Labour International Monetary Fund loan to support the pound; the Lib-Lab pact; enacted devolution to Scotland and Wales but referendums stopped them; breakdown of relations with trade unions and Winter of Discontent. James Callaghan 4 May 1979 5 April 1976
Conservative First female Prime Minister of the UK. Falklands War; sold council housing to tenants (right to buy); miners' strike 1984–85; privatisation of many previously government-owned industries; decreased the power of trade unions; negotiation of the UK rebate towards the European Community budget; Brighton hotel bombing; Sino-British Joint Declaration; Anglo-Irish Agreement; Westland Affair; abolition of GLC; Section 28; the "Poll tax" and Poll Tax Riots; Lockerbie bombing; the end of the Cold War. Margaret Thatcher 28 November 1990 4 May 1979
Conservative Early 1990s recession; Gulf War; ratification of the Maastricht Treaty and the Maastricht Rebels; forced exit from the European Exchange Rate Mechanism ("Black Wednesday"); the Downing Street Declaration (initiating the Northern Ireland peace process); Privatisation of British Rail; The National Lottery; Citizen's Charter; Sunday Shopping; "Back to Basics" campaign; Cones Hotline; Dangerous Dogs Act. John Major 2 May 1997 28 November 1990
Labour Hong Kong handover; Death of Diana, Princess of Wales; Independence for the Bank of England; Ecclestone tobacco controversy; Belfast Agreement; Human Rights Act; devolution to Scotland and Wales; House of Lords Reform; Minimum wage introduced; 1999 NATO bombing of Yugoslavia; Fuel protests; creation of Greater London Authority and Mayoralty of London; 2001 foot and mouth crisis; War in Afghanistan; Iraq War; top-up fees introduced for university tuition; Civil Partnership Act; Constitutional Reform Act; 2005 London bombings; Cash for Honours scandal; Identity Cards Act. Tony Blair 27 June 2007 2 May 1997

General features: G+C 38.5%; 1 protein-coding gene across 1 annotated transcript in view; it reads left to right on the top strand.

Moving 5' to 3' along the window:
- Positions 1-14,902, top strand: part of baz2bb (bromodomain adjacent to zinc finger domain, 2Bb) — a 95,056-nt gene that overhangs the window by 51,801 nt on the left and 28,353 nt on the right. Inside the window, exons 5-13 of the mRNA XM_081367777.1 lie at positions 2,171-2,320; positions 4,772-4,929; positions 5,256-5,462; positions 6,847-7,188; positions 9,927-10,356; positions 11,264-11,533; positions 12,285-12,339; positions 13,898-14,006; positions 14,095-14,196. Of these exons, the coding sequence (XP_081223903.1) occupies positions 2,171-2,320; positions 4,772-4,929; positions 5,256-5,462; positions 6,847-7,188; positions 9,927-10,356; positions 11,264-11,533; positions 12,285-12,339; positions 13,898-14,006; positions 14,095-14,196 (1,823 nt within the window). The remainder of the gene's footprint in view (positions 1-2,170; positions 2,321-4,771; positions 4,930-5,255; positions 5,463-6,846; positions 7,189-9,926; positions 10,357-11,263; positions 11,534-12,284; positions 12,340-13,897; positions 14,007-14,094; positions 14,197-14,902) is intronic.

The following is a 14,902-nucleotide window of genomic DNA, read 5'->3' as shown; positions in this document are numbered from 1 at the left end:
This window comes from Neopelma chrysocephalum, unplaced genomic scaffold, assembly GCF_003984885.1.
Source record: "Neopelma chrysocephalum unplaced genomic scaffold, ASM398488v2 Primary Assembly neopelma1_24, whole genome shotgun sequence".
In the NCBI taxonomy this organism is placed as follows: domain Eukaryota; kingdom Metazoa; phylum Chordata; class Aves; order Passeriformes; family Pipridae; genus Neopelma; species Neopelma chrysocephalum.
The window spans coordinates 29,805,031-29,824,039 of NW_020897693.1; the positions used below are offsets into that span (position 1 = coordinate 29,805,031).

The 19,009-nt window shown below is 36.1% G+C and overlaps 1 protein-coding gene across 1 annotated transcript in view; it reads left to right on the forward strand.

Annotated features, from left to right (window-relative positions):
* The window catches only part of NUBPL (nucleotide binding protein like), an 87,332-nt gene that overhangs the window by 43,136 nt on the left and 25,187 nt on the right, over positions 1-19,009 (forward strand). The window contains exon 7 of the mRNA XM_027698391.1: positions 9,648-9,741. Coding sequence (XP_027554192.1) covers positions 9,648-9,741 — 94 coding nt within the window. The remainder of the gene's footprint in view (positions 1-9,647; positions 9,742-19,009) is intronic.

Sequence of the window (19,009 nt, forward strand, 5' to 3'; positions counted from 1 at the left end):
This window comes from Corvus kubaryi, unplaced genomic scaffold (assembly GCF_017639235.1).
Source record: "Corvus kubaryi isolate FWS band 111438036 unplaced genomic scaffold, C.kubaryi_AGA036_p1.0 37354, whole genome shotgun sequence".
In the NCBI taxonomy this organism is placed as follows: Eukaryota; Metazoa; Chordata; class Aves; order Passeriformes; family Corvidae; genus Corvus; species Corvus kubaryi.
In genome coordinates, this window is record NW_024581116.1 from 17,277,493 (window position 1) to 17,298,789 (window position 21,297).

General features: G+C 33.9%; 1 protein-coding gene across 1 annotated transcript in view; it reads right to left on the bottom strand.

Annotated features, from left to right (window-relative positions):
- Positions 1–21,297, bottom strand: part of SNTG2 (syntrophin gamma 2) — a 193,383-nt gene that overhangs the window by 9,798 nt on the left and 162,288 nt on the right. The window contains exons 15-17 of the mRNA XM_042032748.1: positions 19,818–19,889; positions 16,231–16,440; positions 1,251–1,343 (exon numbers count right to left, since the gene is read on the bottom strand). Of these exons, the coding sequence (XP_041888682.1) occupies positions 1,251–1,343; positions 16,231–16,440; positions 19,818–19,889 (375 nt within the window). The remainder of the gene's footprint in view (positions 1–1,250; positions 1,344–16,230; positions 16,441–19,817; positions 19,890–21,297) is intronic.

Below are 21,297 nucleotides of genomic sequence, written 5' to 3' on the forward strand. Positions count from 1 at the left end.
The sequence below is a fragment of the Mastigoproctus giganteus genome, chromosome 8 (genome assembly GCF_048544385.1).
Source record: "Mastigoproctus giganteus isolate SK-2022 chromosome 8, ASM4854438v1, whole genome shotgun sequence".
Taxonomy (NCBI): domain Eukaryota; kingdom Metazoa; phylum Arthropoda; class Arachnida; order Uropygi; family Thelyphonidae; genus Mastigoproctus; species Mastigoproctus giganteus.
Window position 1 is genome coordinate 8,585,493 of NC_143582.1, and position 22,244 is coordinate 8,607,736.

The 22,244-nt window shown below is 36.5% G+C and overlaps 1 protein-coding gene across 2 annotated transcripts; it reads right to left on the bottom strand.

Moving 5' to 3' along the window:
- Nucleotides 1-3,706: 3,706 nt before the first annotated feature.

Labour London car bombs prevented from detonating; Glasgow Airport attack; child benefit data misplaced; Donorgate; Northern Rock and other banks nationalised; Treaty of Lisbon ratified; 10p Tax rate abolished; Financial crisis of 2007–2010; Parliamentary expenses scandal; Release of Abdelbaset al-Megrahi; arrest of Damian Green; Chilcot Inquiry established. Gordon Brown 11 May 2010 27 June 2007
Conservative §Hung parliament; leading a coalition government with the Liberal Democrats. Bloody Sunday apology; Spending and Strategic Defence reviews (budget cuts to public services with ensuing anti-austerity protests and strikes); 2010 student protests; Arab Spring; Military intervention in Libya (Operation Ellamy); Alternative Vote (AV) referendum; News International phone hacking scandal; Welfare Reform Act, Health and Social Care Act; 2011 riots; European Fiscal Union veto; Cash for access scandal. David Cameron Incumbent 11 May 2010
August 2012